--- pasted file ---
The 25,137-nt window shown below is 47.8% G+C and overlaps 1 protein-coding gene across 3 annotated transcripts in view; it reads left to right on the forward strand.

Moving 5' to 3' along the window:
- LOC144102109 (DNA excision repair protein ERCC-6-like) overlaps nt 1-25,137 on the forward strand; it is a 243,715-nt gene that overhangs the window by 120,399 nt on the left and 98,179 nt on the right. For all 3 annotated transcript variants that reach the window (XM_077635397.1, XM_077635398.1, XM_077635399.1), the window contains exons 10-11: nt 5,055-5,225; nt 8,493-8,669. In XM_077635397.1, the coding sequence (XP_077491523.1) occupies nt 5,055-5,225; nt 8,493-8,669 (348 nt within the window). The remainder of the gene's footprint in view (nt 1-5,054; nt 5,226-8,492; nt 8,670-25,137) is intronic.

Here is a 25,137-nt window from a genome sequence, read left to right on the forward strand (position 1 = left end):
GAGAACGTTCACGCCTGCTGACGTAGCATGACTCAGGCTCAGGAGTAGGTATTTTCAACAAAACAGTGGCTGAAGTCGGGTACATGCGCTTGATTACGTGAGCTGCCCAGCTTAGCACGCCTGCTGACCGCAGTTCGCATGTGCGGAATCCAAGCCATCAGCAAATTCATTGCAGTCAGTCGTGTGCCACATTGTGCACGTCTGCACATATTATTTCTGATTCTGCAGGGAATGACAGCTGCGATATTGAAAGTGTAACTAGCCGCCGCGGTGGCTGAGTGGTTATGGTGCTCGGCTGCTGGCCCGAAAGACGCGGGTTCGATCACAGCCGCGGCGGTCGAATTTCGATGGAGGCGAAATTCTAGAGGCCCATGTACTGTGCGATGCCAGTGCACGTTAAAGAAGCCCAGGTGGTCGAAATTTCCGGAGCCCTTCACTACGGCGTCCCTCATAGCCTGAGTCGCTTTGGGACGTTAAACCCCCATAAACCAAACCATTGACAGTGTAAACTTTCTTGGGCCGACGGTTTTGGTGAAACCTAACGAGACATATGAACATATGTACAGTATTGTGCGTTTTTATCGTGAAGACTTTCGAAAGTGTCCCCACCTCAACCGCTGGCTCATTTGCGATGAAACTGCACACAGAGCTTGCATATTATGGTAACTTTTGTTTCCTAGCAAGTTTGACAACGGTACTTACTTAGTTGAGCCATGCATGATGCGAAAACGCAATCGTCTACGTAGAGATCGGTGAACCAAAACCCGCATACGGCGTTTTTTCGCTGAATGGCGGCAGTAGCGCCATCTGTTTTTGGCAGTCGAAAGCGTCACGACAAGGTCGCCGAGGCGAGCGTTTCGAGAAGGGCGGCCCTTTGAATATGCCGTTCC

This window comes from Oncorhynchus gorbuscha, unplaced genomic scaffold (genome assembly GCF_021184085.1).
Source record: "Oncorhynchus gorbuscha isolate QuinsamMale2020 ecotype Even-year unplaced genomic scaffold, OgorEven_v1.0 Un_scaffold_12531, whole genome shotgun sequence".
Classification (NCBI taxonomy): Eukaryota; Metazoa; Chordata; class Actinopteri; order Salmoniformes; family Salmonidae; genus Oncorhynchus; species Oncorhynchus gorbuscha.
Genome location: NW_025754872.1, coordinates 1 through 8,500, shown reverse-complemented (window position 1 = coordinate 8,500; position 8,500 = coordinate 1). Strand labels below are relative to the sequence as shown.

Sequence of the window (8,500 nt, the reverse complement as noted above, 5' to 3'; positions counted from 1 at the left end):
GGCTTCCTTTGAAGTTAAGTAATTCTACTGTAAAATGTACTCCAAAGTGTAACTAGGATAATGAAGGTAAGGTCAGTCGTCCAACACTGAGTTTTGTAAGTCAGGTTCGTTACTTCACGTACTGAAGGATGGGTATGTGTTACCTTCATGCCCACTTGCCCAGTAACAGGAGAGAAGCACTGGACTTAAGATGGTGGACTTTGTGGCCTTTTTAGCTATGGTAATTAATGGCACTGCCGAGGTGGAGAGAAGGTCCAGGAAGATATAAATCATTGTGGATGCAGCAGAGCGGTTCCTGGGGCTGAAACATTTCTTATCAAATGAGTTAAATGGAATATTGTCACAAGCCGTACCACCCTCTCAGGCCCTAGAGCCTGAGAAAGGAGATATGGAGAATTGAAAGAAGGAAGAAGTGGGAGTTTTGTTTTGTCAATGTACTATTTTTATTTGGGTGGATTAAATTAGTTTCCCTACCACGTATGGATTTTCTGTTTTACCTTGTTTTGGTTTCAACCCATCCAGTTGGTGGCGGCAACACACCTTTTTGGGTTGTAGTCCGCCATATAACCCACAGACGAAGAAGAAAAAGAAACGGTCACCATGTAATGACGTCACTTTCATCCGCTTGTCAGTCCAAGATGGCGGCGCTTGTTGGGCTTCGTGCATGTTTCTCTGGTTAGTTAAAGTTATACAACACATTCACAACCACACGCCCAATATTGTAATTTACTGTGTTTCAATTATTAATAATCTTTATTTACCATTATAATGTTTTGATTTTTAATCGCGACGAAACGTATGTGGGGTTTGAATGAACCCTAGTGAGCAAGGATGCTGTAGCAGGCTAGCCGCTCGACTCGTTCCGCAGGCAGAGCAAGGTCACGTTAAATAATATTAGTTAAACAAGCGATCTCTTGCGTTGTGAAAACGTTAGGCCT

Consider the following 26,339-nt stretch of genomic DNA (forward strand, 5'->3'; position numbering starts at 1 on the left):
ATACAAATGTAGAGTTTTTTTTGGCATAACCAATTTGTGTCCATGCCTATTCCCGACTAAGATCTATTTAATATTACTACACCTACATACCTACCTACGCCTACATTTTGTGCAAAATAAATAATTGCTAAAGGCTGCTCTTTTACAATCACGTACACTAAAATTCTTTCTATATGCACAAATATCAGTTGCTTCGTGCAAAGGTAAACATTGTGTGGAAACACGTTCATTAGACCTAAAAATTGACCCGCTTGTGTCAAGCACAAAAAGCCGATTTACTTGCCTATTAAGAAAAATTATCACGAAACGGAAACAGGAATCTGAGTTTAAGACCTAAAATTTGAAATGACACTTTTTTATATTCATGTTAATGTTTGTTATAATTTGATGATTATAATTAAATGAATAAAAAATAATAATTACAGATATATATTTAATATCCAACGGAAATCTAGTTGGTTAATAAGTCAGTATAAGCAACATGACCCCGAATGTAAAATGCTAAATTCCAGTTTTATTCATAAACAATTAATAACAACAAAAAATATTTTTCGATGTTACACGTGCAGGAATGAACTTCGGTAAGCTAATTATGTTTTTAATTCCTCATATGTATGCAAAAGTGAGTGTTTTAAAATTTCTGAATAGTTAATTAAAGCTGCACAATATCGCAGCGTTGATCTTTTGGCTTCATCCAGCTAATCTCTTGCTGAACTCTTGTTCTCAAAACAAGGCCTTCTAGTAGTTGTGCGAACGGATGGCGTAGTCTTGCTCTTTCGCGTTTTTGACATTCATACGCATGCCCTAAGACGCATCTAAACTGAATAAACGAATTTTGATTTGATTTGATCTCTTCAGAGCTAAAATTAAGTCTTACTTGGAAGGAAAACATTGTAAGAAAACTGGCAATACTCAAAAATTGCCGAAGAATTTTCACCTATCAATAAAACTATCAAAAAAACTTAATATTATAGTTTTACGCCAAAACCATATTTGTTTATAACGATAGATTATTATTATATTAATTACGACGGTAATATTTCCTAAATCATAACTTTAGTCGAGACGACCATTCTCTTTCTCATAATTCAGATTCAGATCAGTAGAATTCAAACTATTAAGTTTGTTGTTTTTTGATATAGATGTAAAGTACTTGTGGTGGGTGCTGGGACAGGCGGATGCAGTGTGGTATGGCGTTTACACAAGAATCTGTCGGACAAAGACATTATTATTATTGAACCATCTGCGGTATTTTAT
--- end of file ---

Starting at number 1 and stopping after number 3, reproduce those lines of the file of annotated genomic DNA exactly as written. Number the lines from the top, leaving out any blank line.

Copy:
The 25,137-nt window shown below is 47.8% G+C and overlaps 1 protein-coding gene across 3 annotated transcripts in view; it reads left to right on the forward strand.

Moving 5' to 3' along the window:
- LOC144102109 (DNA excision repair protein ERCC-6-like) overlaps nt 1-25,137 on the forward strand; it is a 243,715-nt gene that overhangs the window by 120,399 nt on the left and 98,179 nt on the right. For all 3 annotated transcript variants that reach the window (XM_077635397.1, XM_077635398.1, XM_077635399.1), the window contains exons 10-11: nt 5,055-5,225; nt 8,493-8,669. In XM_077635397.1, the coding sequence (XP_077491523.1) occupies nt 5,055-5,225; nt 8,493-8,669 (348 nt within the window). The remainder of the gene's footprint in view (nt 1-5,054; nt 5,226-8,492; nt 8,670-25,137) is intronic.